“You can see that not just among the Arabs but also among the western Europeans, Israel’s diplomatic standing is somewhat improved because it was a victim of Iranian aggression, not an aggressor,” said Itamar Rabinovich, a former Israeli ambassador to Washington. “By being ‘the victim,’ it improves your position.”


Analysts said that it remained unclear how Israel’s defenses would function without the several days of warnings that Iran gave before its weekend attacks, which allowed Israel and its allies crucial time to prepare. And while Iran has said that any future Israeli “mistake” would be met with a “considerably more severe” response, that threat also remains untested and was vague enough to leave room to maneuver.


Should Israel fire back at Iran in a way that would drag the region into war, the goodwill Israel has recently accrued with its allies could quickly vanish, analysts said.


For Iran’s leaders, the strikes, which caused limited damage and critically injured one child, were nevertheless a domestic and diplomatic victory because of the way they allowed Iran to present itself as standing up to Israel.


Domestically, Iran’s leaders have had to face accusations that they had been too passive after previous attacks by Israel on Iranian officials. Analysts said the salvo also reassured Iran’s allies and proxies in countries such as Lebanon and Yemen that Iran was willing to bear the risk of attacking Israel from its own territory. And, they said, it allowed Iran to show up rival Middle Eastern leaders, who have publicly criticized Israel often while working quietly with its government.


Iran wants “to take the mantle of the protector of the Muslim world,” said Narges Bajoghli, an Iran expert at the Johns Hopkins School of Advanced International Studies in Washington. “They’re basically flexing their muscles for regional audiences and simultaneously showing the weakness of Arab leaders in the region,” she said. “Arab nations have not confronted Israel in this direct way that Iran has.”


The opposite was true: At least one Arab country, Jordan, was directly involved in repelling the Iranian strikes, and others are thought to have quietly assisted Israel either through sharing intelligence or sending data gathered from missile-detecting sensors.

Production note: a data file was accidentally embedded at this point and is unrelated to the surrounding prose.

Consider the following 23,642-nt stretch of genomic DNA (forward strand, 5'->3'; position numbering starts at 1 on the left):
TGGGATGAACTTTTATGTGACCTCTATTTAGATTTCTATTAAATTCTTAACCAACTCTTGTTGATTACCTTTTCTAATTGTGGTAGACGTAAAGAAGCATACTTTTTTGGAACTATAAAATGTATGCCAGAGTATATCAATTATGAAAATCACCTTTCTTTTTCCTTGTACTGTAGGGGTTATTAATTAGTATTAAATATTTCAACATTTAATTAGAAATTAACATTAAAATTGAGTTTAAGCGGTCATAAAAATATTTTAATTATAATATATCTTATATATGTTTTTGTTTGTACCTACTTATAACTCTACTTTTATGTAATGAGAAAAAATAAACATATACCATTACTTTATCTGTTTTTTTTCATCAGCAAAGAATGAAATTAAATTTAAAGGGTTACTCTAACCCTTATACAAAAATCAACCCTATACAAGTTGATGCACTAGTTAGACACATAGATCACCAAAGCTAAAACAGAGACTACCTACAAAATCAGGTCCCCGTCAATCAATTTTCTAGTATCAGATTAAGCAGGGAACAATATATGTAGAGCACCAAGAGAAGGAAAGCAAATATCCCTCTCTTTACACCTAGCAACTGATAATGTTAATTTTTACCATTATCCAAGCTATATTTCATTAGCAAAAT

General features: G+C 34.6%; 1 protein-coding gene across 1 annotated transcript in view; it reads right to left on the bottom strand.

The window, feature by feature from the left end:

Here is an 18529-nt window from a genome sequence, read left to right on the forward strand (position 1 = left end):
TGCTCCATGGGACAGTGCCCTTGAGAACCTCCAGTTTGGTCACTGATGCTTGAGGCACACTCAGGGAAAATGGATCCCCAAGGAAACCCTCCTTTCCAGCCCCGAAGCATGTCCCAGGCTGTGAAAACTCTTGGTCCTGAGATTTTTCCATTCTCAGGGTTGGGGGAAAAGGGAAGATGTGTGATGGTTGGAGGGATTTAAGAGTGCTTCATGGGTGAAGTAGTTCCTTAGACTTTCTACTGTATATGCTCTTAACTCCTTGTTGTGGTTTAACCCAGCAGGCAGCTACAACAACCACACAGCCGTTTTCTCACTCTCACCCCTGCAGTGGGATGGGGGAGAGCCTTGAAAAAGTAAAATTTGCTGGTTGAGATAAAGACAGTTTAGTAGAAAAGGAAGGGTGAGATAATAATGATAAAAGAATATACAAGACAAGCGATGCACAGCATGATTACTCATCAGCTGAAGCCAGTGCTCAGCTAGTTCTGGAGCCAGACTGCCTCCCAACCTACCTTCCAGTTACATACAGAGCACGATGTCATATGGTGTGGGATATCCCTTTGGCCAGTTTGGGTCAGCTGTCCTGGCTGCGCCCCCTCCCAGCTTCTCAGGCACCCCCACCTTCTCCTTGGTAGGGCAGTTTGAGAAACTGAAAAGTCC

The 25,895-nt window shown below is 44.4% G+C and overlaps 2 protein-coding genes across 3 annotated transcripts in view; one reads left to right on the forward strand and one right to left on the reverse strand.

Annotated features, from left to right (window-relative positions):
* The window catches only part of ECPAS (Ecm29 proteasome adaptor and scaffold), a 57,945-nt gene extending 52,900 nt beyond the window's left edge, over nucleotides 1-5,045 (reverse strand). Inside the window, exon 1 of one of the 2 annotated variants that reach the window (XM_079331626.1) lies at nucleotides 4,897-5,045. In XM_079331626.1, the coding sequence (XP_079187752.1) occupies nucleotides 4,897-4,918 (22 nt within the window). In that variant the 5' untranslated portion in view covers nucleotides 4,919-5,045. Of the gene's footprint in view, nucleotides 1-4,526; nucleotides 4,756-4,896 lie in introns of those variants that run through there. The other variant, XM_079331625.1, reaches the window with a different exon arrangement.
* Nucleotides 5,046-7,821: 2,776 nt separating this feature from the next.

Jordan, Israel’s eastern neighbor, has a large Palestinian population and has regularly criticized the war in Gaza. But it still acknowledged that Iranian targets had been “dealt with” in Jordanian airspace and that its military would repel similar attacks in the future.


The announcement was a reminder of how, before the Israel-Hamas war, shared fears of Iran had begun to smooth Israel’s diplomatic integration within the Middle East as well as allow greater military coordination between Israel and some Arab countries, including arms deals and joint training exercises.


For some Israeli analysts, this is why Iran’s attack could yet help Israel’s acceptance in the Middle East, even as its reputation plummets because of Gaza.


“The full details of how Sunni Arab regimes helped protect Israel, without doubt saving Israeli lives from Iranian missiles and drones, may not be known for a while. But this is a historic shift,” wrote Anshel Pfeffer, an Israeli commentator, in a column for Haaretz, a left-leaning newspaper. “Arab cooperation against the Iranian attack proves that the trend in the region is still toward an Arab-American-Israeli alliance against Iran and its proxies.”


In particular, some hope it may give fresh momentum to U.S.-led efforts to seal diplomatic ties for the first time between Israel and Saudi Arabia, which seemed close to success before the war in Gaza.


But the chances of such a deal remain remote while the war in Gaza endures and Israel’s right-wing government shuns any discussion about creating a Palestinian state after the fighting ends — a key Saudi demand.


“Diplomatically, I would seize on this and try to revive and invigorate regional cooperation,” said Rabinovich, the former Israeli ambassador. “But the obstacle remains,” he added. “What do you do with the Palestinian issue?”